The WSJ sights the seminal October Research study from 2003 which says that 55% of appraisers are pressured to change a value. Of course that is a wildly conservative number if reality is factored into the process. If an appraiser refuses to change the number or bend, they simply don’t get work anymore and therefore the occurrence of the pressure goes away (if their appraisal practice doesn’t go away first).

There is virtually no appraisal oversight of appraisers on a state level (which is responsible to administer the federal law) because there is limited funds available for it and to make matters worse, many states take a portion of the revenue from licensing fees and allocate it to other purposes.

The notion that appraisal management companies (AMC) create a ‘Chinese Wall’ so the bank does not control the appraisal process is incredibly misleading and disconnected from the realities of lending. AMC’s are usually only able to attract the bottom of the barrel (my apologies to the few exceptions). They are the worst element in the appraisal industry because of the low fee structure and unrealistic turnaround time requirements. They have nurtured an army of form-fillers. AMC’s are only able to competently rate this vast army of form-fillers by how quickly their turn around time is. In other words, since these appraisers generally can’t afford data services or don’t use what is available, the AMC appraisers often rely on data from the broker involved in the sale – a tainted data source in lending parlance – to generate a quick value to get more work. If they do get data from public record, they are unable or simply do not confirm details like condition, view, concessions, etc.

The person determining which appraiser gets the work, isn’t the one who has their collateral at risk – and aren’t those lending institutions the ones at risk, and aren’t they federally insured?  Licensing initiated in the early 1990’s after the S&L debacle has built an army of form-fillers who are simply rating on how fast they are.  Why? If you have a license, thats all you need to be in compliance. Speed, significant negligence and short cuts.  This system worked fine as long as the market was going up if you subscribe to the don’t ask, don’t tell theory.  Well, the market isn’t rising now, or at least not as dramatically.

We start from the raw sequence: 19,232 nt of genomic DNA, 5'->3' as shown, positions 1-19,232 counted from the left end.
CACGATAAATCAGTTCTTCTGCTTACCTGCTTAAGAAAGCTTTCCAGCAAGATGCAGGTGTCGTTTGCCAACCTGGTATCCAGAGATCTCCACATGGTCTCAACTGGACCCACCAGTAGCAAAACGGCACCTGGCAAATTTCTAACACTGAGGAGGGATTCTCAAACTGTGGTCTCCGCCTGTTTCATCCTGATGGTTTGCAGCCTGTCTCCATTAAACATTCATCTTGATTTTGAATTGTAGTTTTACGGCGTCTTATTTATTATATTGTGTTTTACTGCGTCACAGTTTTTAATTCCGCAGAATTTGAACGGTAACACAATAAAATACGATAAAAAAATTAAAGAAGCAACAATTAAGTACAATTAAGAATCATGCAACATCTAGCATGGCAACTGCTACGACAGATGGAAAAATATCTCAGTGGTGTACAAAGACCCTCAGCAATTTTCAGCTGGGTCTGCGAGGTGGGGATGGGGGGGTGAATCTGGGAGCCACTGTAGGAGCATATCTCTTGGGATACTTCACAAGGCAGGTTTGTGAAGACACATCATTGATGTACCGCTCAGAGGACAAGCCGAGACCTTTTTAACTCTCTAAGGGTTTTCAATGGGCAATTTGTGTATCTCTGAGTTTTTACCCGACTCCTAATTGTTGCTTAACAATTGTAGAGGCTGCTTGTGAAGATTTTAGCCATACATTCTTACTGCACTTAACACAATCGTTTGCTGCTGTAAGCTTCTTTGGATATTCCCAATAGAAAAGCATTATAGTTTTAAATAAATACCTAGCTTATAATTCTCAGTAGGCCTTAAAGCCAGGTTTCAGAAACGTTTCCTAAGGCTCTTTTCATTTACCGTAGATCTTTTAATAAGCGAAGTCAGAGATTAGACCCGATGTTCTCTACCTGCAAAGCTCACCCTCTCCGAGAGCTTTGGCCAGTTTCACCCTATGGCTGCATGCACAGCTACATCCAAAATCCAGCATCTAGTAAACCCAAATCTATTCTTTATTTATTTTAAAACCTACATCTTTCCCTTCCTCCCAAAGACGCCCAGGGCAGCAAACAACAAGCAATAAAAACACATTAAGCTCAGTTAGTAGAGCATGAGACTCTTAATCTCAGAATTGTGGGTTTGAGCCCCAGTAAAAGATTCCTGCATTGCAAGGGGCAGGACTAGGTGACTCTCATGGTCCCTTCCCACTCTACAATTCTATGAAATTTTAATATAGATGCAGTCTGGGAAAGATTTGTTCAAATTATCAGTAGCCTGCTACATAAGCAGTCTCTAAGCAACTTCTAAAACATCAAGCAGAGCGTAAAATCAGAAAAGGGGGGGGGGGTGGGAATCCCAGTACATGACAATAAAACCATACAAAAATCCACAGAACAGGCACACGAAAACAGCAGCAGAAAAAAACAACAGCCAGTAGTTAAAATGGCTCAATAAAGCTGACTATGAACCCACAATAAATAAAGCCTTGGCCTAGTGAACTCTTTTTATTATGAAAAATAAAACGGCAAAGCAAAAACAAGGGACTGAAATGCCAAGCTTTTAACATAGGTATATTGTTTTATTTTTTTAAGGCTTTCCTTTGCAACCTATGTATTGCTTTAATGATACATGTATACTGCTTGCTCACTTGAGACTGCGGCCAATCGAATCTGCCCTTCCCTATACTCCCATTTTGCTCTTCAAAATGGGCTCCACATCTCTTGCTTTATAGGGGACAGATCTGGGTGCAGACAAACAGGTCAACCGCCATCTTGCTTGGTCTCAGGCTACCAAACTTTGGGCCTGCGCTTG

_Conclusion_
The appraisal inflation problem is much more serious than reported yet it can’t be proven by stats since the market has kept rising, hiding the problems.  Most of the players connected to the process are generally happy.

The appraiser has no independence in the appraisal process, in any way shape or form. The entire structure of the mortgage appraisal system is seriously flawed. I find it absolutely amazing thats its been able to go on this long without some sort of regulatory concerns raised.

Are We Damned If We Do Or Damned If We Don’t? Cause It Seems Like Deja Vu All Over Again[Soap Box]


Tags: ,


7 Responses to “No Smoking Gun: Appraisal Inflation Is More Widespread Than You Think”

  1. angela says:

    I had never even thought of this issue but now after seeing your piece, this story in the Times struck me as just what you are pointing out:

    http://www.nytimes.com/2006/07/06/garden/06brooklyn.html

    This person’s 13 ft wide money pit near Greenwood cemetary is “appraised” at $1.25M…

  2. BC says:

    For readers who think overvalued real estate is not a problem, I’ll take first place for hyperbole and highlight Japan, 1989-present. While I think that the secondary mortgage market will prevent the type of liquidity trap that ensnared Japanese lenders, it does us (all of us in the industry) no good to severely damage the MBS market.

    I think overambitious appraisals are a danger. When I was doing property reviews for a CMBS firm, I was mostly spot-checking the assets and appropriate comps. Took 1-2 days of site work to form the basis, nevermind the thought and consideration that actually went in to my evaluations. And that was just walk the property, find three comps, and study the local market. Clearly I had it wrong — I should have just filled in the forms and moved on — what do I owe the CMBS investors?

    I think you’ve identified one of the major problems, the disintermediation of the appraiser to the veracity of the value. The people who suffer from an overvalued parcel are not the ones directly involved with the appraiser. Furthermore, in most cases the overvaluation of the appraisal is not evident until several years after the initial debt is placed. Plenty of things happen in the intervening 3-5 years. If the causal relationship takes an extended time to emerge, it is much, much harder to prove the direct cause.